A few of my own, struggling with the form.

Dogwoods are blooming.

The crucifixion appears

White moths in the night.

Tibetan earthworms

Bring a halt to all labor.

Here? Fat koi eat well.

Radishes are Up!

From such tiny seeds they grow

My stomach rumbles.

The morning glories

Twisting up the iron fence

paint random colors.

Sorrow floats like air

Strong winds blow throughout the night

Plague of death descends.

Pale lavender sky

Balances the moon and sun

The scale shifts to night.

Jane Kohut-Bartels

Copyrighted, 2013-2015

“Devil’s Revenge” Chapter 2

July 2, 2020

via “Devil’s Revenge” Chapter 2

“Devil’s Revenge” Chapter 2

July 2, 2020

 

 

“What the hell?”

 

Opening my eyes, I struggled to focus.  Embers had popped from the fireplace

sounding like the Fourth of July!  One rolled to where I was sitting and stopped at my bare foot.  Blinking, I snatched my foot back and took a deep breath.  If materializing this way was supposed to unsettle me, it was working.  My hands shook, my heart raced; I felt nauseous.    At someone’s command I appeared in this room.

 

The wind raced around the corners of the house, and sleet scratched at the window panes. I was glad for the good fire before me.  I was chilly now dressed in a linen morning gown, nothing more than a wrapper over a chemise. I had a mob cap on my head, falling over my eyes, but at least I was without stays. I could breathe again.

 

Placed on the tea table were two sheets of stiff paper and a lead pencil.   I stared into the flames leaping about the logs, lost in thought, the sway of the fire hypnotic, the sound of the sleet beating a tattoo on the windows.

 

Was he a demon?  Well, he wasn’t the Devil, or at least he didn’t seem to be.  I had no idea what he was, and my knowledge of anything supernatural was poor to non-existent. But he shouldn’t exist, not if I was sane and the universe, too. What was he?  My imagination couldn’t stretch that far to account for all these magical things, like the tankards appearing with a snap of his fingers, or that he had materialized out of the pages of an unfinished book.  But perhaps these things were small beer compared to what was possible?  In any case, I was caught between two worlds, my comfortable if mundane life with a husband and this apparent ‘rip in the fabric of the universe.’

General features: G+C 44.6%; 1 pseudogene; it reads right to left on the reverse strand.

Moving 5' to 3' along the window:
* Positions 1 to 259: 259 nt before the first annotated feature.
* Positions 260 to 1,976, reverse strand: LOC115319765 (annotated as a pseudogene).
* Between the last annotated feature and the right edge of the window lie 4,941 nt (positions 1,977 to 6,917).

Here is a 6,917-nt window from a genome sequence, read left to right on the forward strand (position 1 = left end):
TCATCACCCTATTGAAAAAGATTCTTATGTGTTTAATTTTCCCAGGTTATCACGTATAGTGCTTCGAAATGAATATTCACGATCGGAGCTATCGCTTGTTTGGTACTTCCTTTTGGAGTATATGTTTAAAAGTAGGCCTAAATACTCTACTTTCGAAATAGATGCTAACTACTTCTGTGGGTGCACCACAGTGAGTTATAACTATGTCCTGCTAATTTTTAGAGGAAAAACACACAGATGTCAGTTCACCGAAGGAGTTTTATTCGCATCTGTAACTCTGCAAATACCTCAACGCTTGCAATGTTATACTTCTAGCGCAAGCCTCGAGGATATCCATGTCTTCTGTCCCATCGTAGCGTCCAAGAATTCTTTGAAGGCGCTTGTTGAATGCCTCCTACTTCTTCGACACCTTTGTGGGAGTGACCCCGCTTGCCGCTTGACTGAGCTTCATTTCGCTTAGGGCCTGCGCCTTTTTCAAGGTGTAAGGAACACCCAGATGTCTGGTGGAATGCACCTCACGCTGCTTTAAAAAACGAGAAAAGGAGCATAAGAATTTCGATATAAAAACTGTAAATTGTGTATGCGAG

Since I had been thrown back into this book, perhaps I could write a couple of lines.  I might as well use the time given, and writing would calm my nerves.  The chapter’s weather on my page imitated the weather outside my window, both gray and threatening days.  I would write in a snowstorm, the two characters not able to travel, stuck in the countryside.  Out of the corner of my eye I saw a small movement and glancing up, there sat the demon, Garrett Cortelyou.   I jumped and squeaked out a scream, covering my mouth with my hands.

 

 

 

“Goedemorgen to you, and I am still the Devil, I see.”  He sat across the room, unshaven this morning.  His appearing like that and his confounded ability to read thoughts rattled me.

 

“I am thinking of growing a beard, just to bedevil you.” He grinned, sitting back in his seat, stretched his legs and propped one boot upon the other.

 

“Why would I care if you had a beard? I said sourly.

 

“It would give a turn to seducing you, something new and untried.”  He grinned even broader and winked at me.  “Ah, think how good it will feel with my beard brushing the soft skin in the middle of your back.   I can think of other places to bury it just as fine.”

 

“Ah, stop it, Demon child. What business brings you here this morning except to taunt me.”

 

“You should form that as a question, not a statement. Again, with the bad English.”

 

“It is not a question of whether you will taunt me, but a fact.  I already felt your sting.”

 

Stretching his arm out, he lay it palm up on the table, his hand out for mine.  A gentle gesture.  I had no reason to trust him.

 

“Yes, a gentle gesture, and one that I would like to follow up with more ‘stinging’ of your secret parts, my sweeting.”  His eyes were languid and narrowed, and left no question where his mind was this morning.

 

I reddened at his silly words, in spite of my determination to ignore.

 

“Oh, I don’t think you are at all displeased, sweetheart.  I think you are attempting to play a game where your feet do not touch bottom.”

 

“Tell me, then. How does this work?  Does anybody in my life notice I’m gone?  I don’t remember anything when I’m home. It seems the time with you is all a dream.  What happens here?  How do you do these things?”   I looked around the room, wondering if I came down the chimney.